Jezebel begins with a party, as most Southern dramas do. The guest of honor is Julie (Bette Davis) and the occasion is her engagement party. Already late and smelling of bourbon, Julie flounces in still wearing her riding dress (SCANDAL!), causing even further dismay among her prim and proper guests who have been waiting eagerly for her arrival.

Julie’s soon-to-be husband, Preston “Pres” Dillard (Henry Fonda) is also late…in fact, he’s a no show. Julie embarrassingly confronts Pres about it at work the next day, causing a riff in their otherwise picture-perfect romance.

To make matters worse, she also insists on wearing a “saucy and vulgar” red dress, rather than a conventional, virginal white one, to the annual ball she and Pres are attending. Pres advises against it, but her stubbornness knows no bounds. If someone says something, Pres will have to defend her honor. Nothing would make her happier.

What Julie presumes will attract attention instead garners humiliation. As Pres and Julie arrive at the ball, the women – all wearing white – part like the white sea. Everyone refuses to speak to Julie and her thick, Southern bravado begins to weaken. She begs Pres to leave, but he calls her bluff. He swings her around the dance floor, letting her wallow in her embarrassment before taking her home and calling off the engagement.

Jezebel then picks up a year later, with Pres returning from New York after dumping Julie. Chastened by his abandonment, Julie promises to humble herself, even wearing a white dress for his arrival…but Pres has some cargo in tow, namely a new wife named Amy (Margaret Lindsay). It’s then that Bette Davis can finally unleash Julie, eyes glaring and nostrils flaring. “I’ve got to think, to plan, to fight,” she says. Though she masks her anger with feigned pleasantries, you can tell, behind those big saucer eyeballs, she’s plotting how she can regain her man.

Jezebel beat Gone with the Wind to theaters by about 2 years. Though both films share similar characters and plots, it seems unfair to compare the two. Where GWTW is an epic, grand production of Southern life before, during and after the Civil War, Jezebel is homely story with no mention of life outside the plantation. While it takes place during the Civil War, there are no battles, no bruises, no mention of men going off to fight. In Jezebel, the spotlight is entirely on Julie, and that’s certainly how any cinematic ‘Southern Belle’ would want it!

If you’re a fan of Bette Davis, or enjoy a good smoldering Southern melodrama, chances are you will find something to like in Jezebel. The costumes, though in black and white, are brilliant and Davis is perfection, as always. However, if stubborn dames in big dresses just isn’t your thing, you frankly might find this film hard to give a damn about.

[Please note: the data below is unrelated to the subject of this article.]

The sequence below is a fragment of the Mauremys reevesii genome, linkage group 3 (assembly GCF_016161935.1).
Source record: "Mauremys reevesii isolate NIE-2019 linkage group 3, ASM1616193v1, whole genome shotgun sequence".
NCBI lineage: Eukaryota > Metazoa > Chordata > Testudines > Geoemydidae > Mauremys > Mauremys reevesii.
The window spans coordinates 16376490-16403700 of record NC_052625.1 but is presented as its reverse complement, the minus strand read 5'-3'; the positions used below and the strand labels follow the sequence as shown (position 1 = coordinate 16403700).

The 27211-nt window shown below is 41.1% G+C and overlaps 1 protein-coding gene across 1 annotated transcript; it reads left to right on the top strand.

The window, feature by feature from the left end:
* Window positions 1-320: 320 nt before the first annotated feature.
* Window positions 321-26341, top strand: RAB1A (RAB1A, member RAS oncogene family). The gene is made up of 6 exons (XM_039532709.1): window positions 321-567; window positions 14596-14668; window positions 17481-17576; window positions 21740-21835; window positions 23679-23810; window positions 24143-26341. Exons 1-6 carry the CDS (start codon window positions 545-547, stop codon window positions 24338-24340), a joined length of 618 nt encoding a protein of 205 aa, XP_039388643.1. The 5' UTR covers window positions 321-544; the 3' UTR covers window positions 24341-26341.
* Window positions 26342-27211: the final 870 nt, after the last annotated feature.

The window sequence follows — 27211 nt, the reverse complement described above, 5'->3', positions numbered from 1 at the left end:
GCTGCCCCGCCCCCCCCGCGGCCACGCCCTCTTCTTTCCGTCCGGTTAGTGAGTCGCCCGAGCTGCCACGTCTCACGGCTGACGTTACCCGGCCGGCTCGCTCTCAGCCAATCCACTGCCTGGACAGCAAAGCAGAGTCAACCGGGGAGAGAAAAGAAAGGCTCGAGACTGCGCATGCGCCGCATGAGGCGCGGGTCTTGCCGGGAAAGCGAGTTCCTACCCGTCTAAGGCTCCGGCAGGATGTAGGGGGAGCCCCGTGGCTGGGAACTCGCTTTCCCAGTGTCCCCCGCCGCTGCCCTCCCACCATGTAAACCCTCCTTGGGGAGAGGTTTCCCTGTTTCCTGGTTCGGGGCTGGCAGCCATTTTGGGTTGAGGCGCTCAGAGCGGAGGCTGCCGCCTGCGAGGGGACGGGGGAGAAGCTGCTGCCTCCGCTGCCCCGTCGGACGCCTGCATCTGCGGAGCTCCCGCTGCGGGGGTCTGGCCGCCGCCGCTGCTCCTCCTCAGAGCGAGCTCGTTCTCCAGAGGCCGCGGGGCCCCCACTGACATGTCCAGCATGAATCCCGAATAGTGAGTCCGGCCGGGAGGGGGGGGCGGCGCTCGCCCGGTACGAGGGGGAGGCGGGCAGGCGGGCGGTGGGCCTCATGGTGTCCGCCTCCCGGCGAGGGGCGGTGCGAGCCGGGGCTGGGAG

La Grande Illusion

The ‘grand illusion’ of Jean Renoir’s film could refer to one of two things: either the idea that war can be fought according to gentlemanly rules is an illusion, or that the coined ‘War to End All Wars’ was anything but that. Ironically, both would turn out to be far from fantasy.

La Grande Illusion is a French film about a few POW’s in two German camps during World War I. The core group of officers includes men from all walks of life. Marechal (Jean Gabin) is working class, Boeldieu (Pierre Fresnay) is an aristocrat, Rosenthal (Marcel Dalio) is part of the Jewish bourgeois, and Cartier (Julien Carette) is a music-hall performer.

Hoping to escape their camp, the men build a tunnel – only to be transferred on the eve of their flight. They’re moved to a foreboding German castle, under the command of Captain von Rauffenstein (Eric von Stroheim).

At the castle, Boeldieu bonds with Rauffenstein. Apparently, their ranking means little when they both come from the same social class. Even in the trenches, the wealthy have a better go of it than the poor folk.

Still, the need to break free abounds. Marechal, Boeldieu and Rosenthal plan an elaborate escape, but not everyone makes it out alive. The two survivors must battle the elements, the terrain, and the surrounding enemy in a last-ditch effort to flee to Switzerland.

Coined an anti-war film, La Grande Illusion advocates human solidarity across national and class barriers. French and German aristocrats bond over memories of beautiful women and riding horses, while the lower ranks on both sides are unanimous in their opinion that the war has gone on too long. When a German captain accidently shoots a captured French aristocrat, there is no rejoicing…there are only tears. “For a commoner,” the French man says, “dying in a war is a tragedy. But for you and I, it’s a good way out.”